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Utah gay marriage case could be precedent-setting
Court » Director of national lesbian rights center says justices will take up issue soon.
First Published Jan 21 2014 06:08 pm • Last Updated Jan 21 2014 08:04 pm

A new lawsuit filed Tuesday by the American Civil Liberties Union of Utah is one of dozens of gay marriage-related cases around the country that could soon convince the U.S. Supreme Court to make a decisive ruling on the issue.

"Let’s just be disabused of any notion that [the justices are] not paying attention," said Kate Kendell, executive director of the National Center for Lesbian Rights. "If they believe it’s inevitable, and that the nation is more or less with them, that is going to be very important in an ultimate victory in front of the U.S. Supreme Court."

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As it stands, there are 42 cases around the country similar to the ACLU of Utah lawsuit, she said. It was filed over the state’s decision to freeze recognition of gay couples married after a federal judge struck down the state’s ban on same-sex marriage and before the Supreme Court issued a stay on the unions.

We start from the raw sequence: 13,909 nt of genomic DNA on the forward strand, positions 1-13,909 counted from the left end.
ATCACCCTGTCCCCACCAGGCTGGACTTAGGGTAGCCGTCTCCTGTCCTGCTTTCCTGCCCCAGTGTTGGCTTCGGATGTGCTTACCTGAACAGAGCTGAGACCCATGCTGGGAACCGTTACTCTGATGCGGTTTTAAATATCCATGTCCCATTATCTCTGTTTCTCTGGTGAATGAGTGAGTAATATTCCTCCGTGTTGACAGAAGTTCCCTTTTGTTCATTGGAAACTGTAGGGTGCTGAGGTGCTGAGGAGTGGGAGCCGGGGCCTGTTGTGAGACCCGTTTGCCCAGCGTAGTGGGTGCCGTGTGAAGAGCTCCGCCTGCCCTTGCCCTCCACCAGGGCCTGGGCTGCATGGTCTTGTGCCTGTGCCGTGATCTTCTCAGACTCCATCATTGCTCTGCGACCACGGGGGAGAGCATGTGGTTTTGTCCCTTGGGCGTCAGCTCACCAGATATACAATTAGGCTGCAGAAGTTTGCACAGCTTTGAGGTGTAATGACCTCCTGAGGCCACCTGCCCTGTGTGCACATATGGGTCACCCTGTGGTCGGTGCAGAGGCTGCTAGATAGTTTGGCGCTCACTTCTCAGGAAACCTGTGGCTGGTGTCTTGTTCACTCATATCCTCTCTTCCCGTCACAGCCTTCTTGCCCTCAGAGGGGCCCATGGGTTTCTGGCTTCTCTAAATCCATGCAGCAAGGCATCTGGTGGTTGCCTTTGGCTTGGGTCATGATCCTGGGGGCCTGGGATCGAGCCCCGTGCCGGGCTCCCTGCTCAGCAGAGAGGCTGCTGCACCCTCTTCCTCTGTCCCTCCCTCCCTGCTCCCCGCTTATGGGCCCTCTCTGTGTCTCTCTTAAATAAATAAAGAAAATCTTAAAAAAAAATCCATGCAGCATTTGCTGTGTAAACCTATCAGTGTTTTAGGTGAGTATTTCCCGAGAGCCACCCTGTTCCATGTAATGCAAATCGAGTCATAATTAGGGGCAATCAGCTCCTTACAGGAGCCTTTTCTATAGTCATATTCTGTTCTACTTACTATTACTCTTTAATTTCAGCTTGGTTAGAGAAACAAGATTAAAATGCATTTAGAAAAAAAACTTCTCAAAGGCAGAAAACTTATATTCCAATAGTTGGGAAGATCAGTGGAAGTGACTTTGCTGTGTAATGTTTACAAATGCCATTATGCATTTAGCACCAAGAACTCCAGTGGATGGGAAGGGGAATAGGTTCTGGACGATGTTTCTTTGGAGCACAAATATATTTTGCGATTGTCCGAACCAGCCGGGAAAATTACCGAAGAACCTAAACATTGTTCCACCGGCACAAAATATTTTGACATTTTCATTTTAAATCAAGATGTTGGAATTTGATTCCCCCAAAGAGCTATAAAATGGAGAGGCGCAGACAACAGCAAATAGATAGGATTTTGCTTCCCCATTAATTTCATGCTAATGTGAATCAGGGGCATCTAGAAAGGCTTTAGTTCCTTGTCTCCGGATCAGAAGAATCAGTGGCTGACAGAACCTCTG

The continuing legal battle over the state’s gay marriage ban could end up setting national precedent on the issue.

"I think the Utah case is a very compelling case ... but it would be a total crapshoot to guess whether that’s the case they take," said Kendell, though she said the high court will have to weigh in definitively on same-sex marriage in the next one to three years.

"It’s just untenable," she said. The National Center for Lesbian Rights joined the legal fight over Utah’s gay marriage ban, now in front of the 10th Circuit Court of Appeals in Denver, as co-counsel earlier this month.

Kendell spoke Tuesday at S.J. Quinney College of Law at the University of Utah, her alma mater, about her Mormon upbringing in Ogden and her view of the way forward on gay rights.

"My mom loved her church and she loved me, and she held those two realities effortlessly. If she did it, anyone can do it," she said. She encouraged the audience to reach out to "unlikely allies" and those who are firmly against same-sex marriage — sometimes with doughnuts.

"People will be writing about this moment and your courage and your patience and your kindness and your caring," she said, "and they will say how they did it in Utah is how we ultimately won."


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lwhitehurst@sltrib.com

Twitter: @lwhitehurst



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